So my fertilizer mission this week to me to the big agricultural state of Nebraska. There I was met in Lincoln by local Sales Account Manager (SAM) Brad. We drove West to the big town of Lexington which is just off of I-80 about in the middle of the state from East to West. We met up with Senior Sales Manager Galynn, Texas SAM Reid and SE Regional Sales Manager Dave. They flew there from Denver in Galynn's plane. (I've never seen so much ground kissing as I did when Reid and Dave got out of the plane.) We were all there to meet with some representatives of the agricultural division of Orthman Manufacturing, the maker of the 1tRIPr stip till machine. This machine is probably the leader in precision agriculture and strip tillage. Both Orthman and AgroLiquid have a common vision for crop production: prepare the best possible seed bed in terms of localized soil tilth and plant nutrition. So we all met and shared research and background info with Orthman lead agronomist Mike, and also Randy from Sales & Marketing. We are both promoting the same concepts, so wanted to see what could come of a shared vision for the future of agriculture. Anyway, progress was made, so stay tuned. But after that we got a tour of the manufacturing plant. I was impressed and glad for the opportunity.
Now this is quite an operation. Orthman employs over 300 people here at the plants in Lexington. They build them from the ground up and I've never seen so much assembly and fabrication activity. Here we see some of the nearly completed stip till row units waiting for attachment to a tool bar. Speaking of tool bars, Orthman also makes tool bars for John Deere and other strip till equipment manufacturers. They are very sturdy. And heavy.
Because of the required strength of the equipment, most super heavy welding is done by robot welders. They used to do this the old way, but it took forever and was a hardship for the worker. There is still plenty of human welding going on. I'll bet Ron from the NCRS fabrication shop would have liked to see all of this. Although I don't see us getting him a robot, just yet anyway.
Below, a completed unit is moved off the floor to the loading area by crane. They said they have built a couple of 24 row units, including one for Northern Ohio. It supposedly takes about 30 hp per row to pull a 1tRIPr. So 24 rows, you do the math. I don't know what will pull that.
They ship units all over the world as well. South Africa is one of their hotbeds for strip till. Good for them. They must be doing a great job as they were recognized as Manufacturer of the Year in Nebraska last year.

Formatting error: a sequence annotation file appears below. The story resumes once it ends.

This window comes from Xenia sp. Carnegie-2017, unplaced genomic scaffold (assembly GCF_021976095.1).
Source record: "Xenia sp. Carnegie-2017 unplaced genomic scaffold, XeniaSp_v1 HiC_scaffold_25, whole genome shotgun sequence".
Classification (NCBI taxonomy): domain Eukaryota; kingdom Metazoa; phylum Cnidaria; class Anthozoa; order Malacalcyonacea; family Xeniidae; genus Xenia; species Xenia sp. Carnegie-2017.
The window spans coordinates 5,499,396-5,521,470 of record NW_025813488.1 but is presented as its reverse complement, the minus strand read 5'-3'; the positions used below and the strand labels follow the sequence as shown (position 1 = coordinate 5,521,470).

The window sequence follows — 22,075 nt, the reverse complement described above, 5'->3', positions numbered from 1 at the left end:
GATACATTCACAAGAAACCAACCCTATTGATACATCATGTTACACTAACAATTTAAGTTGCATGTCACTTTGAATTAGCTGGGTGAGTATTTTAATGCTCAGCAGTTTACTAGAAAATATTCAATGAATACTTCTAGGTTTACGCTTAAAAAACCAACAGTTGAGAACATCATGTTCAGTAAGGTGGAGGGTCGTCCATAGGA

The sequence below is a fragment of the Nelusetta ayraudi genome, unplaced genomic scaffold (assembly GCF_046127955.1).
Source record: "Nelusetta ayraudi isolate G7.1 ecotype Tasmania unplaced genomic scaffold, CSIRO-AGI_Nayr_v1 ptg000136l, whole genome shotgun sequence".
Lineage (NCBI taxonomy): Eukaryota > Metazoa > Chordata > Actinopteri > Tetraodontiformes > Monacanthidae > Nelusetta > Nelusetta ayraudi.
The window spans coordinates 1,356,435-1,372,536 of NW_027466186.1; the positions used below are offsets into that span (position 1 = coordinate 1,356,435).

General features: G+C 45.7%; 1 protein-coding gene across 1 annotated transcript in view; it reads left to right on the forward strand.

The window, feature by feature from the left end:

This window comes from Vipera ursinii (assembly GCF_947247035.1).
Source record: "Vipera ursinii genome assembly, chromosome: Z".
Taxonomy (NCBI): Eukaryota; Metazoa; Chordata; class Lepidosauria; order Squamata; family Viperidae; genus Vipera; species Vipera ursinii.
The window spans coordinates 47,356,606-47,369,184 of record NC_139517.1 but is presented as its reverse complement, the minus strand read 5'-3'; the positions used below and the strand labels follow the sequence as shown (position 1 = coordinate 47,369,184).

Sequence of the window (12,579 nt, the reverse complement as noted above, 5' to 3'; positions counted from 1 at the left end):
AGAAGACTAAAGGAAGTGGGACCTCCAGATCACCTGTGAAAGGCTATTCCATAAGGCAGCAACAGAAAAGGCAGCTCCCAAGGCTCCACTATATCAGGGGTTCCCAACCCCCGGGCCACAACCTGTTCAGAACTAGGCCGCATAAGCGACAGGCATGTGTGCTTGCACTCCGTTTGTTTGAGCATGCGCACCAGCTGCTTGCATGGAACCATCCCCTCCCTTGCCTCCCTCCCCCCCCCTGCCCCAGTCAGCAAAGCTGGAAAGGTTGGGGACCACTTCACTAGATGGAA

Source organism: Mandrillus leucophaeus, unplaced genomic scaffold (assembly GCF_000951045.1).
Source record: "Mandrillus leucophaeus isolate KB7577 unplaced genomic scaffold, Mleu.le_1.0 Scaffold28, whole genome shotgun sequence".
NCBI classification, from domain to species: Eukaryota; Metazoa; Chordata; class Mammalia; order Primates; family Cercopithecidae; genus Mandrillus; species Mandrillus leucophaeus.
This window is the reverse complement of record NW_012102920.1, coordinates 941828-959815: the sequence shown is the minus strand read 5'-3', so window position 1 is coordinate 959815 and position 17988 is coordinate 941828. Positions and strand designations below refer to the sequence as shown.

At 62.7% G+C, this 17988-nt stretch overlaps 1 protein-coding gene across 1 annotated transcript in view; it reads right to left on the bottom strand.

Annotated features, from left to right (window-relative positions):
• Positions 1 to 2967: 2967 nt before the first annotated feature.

After that we went out back to where they have strip till research plots on new products and ideas. One of them is fertilizer inputs, and there will be some AgroLiquid treatments out there this year. Below we take a look at some freshly stripped corn ground for some soybeans to be planted later. One thing that the 1tRIPr is known for is the dual placement of liquid fertilizers at two depths. This keeps nutrition at critical depths for maximum uptake by roots at different growth stages. We have done something kind of similar with our home-made unit at the NCRS as well as in plots with a 1tRIPr at the Irrigation Research Foundation in Colorado. The IRF has been mentioned in this blog in the past. But we have these research results on the web site. I will mention that planting in Nebraska is behind this spring due to recent rains and snow. But nobody is complaining after the severe drought of last year. I heard that they received more rain in the last month than they got all year in 2012. But did I mention that Mike and some co-workers will be at selected Research Field Days this summer? Well, they will. And we hope to have a 1tRIPr there as well. So this will be a great learning opportunity from the experts.
After that, we had another meeting that afternoon in nearby Kearney, which is about 40 miles back to the East. I volunteered to ride Galynn Airlines rather than cram into the Taurus with the others and all the luggage. (Plus we gave Brad a hard time for having boxes of every AgroLiquid brochure ever produced. A tight fit for that and luggage, but they made it.) We did a flyover of the Orthman plant on our way out. That is the research area on the left, or North side. We will be back to check.
Lookout! We're going to hit that cloud! But we were barely up in the air when it was time to land in Kearney.
There we met with Ramiro Trevino of AgXcel. They are also a precision ag manufacturer of liquid fertilizer application equipment, mainly for planters. Some of it is out of this world with what it allows you to do. Look at their website. But what we are working with them on is a way to apply higher rates of Liquid feritlizer on soybeans in 30 inch rows. Due to injury potential, we don't recommend more than 3 gallons per acre of Liquid feritlizer in the seed furrow on soybeans. So it is a challenge for soils that need more for optimum yield. Well Ramiro has come up with a very interesting prototype that we think will work great. And for added precision it will tie in with one of their fertilizer application controllers. We hope to have a rough version with which to get some plots at the NCRS yet this spring. I don't want to give his idea away, so you will have to wait to see it. But where and when will that be???
How about the Research Field Days. Ramiro will be at these events at the NCRS and we plan to demonstrate this to all who come. It is really something new and will enable better fertility options (and higher yield) for many growers. More details to come, but you had better reserve some dates to come to the NCRS. Dates and times are on the Research tab at, where else, www.agroliquid.com.